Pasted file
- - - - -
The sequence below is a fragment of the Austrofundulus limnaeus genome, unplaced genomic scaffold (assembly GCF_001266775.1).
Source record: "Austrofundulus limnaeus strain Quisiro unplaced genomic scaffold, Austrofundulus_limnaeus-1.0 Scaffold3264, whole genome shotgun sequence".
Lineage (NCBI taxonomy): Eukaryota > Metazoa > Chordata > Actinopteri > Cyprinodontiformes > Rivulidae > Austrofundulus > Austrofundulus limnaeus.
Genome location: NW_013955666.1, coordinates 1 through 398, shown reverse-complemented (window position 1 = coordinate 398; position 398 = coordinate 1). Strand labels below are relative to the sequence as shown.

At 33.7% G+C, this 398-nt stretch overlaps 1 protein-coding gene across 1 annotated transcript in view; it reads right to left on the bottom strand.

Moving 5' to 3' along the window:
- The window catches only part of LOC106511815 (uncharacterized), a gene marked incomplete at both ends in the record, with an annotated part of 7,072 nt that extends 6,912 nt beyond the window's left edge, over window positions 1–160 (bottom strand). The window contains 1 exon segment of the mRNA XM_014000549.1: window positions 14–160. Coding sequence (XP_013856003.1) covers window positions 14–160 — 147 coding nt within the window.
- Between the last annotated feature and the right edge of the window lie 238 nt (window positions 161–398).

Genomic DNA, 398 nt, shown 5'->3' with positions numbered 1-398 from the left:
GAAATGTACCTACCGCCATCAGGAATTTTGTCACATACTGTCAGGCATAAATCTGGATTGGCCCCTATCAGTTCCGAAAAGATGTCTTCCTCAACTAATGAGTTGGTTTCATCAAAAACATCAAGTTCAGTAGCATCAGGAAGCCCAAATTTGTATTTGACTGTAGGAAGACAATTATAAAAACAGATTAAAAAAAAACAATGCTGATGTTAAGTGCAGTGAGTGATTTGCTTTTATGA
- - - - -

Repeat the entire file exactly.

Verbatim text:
The sequence below is a fragment of the Austrofundulus limnaeus genome, unplaced genomic scaffold (assembly GCF_001266775.1).
Source record: "Austrofundulus limnaeus strain Quisiro unplaced genomic scaffold, Austrofundulus_limnaeus-1.0 Scaffold3264, whole genome shotgun sequence".
Lineage (NCBI taxonomy): Eukaryota > Metazoa > Chordata > Actinopteri > Cyprinodontiformes > Rivulidae > Austrofundulus > Austrofundulus limnaeus.
Genome location: NW_013955666.1, coordinates 1 through 398, shown reverse-complemented (window position 1 = coordinate 398; position 398 = coordinate 1). Strand labels below are relative to the sequence as shown.

At 33.7% G+C, this 398-nt stretch overlaps 1 protein-coding gene across 1 annotated transcript in view; it reads right to left on the bottom strand.

Moving 5' to 3' along the window:
- The window catches only part of LOC106511815 (uncharacterized), a gene marked incomplete at both ends in the record, with an annotated part of 7,072 nt that extends 6,912 nt beyond the window's left edge, over window positions 1–160 (bottom strand). The window contains 1 exon segment of the mRNA XM_014000549.1: window positions 14–160. Coding sequence (XP_013856003.1) covers window positions 14–160 — 147 coding nt within the window.
- Between the last annotated feature and the right edge of the window lie 238 nt (window positions 161–398).

Genomic DNA, 398 nt, shown 5'->3' with positions numbered 1-398 from the left:
GAAATGTACCTACCGCCATCAGGAATTTTGTCACATACTGTCAGGCATAAATCTGGATTGGCCCCTATCAGTTCCGAAAAGATGTCTTCCTCAACTAATGAGTTGGTTTCATCAAAAACATCAAGTTCAGTAGCATCAGGAAGCCCAAATTTGTATTTGACTGTAGGAAGACAATTATAAAAACAGATTAAAAAAAAACAATGCTGATGTTAAGTGCAGTGAGTGATTTGCTTTTATGA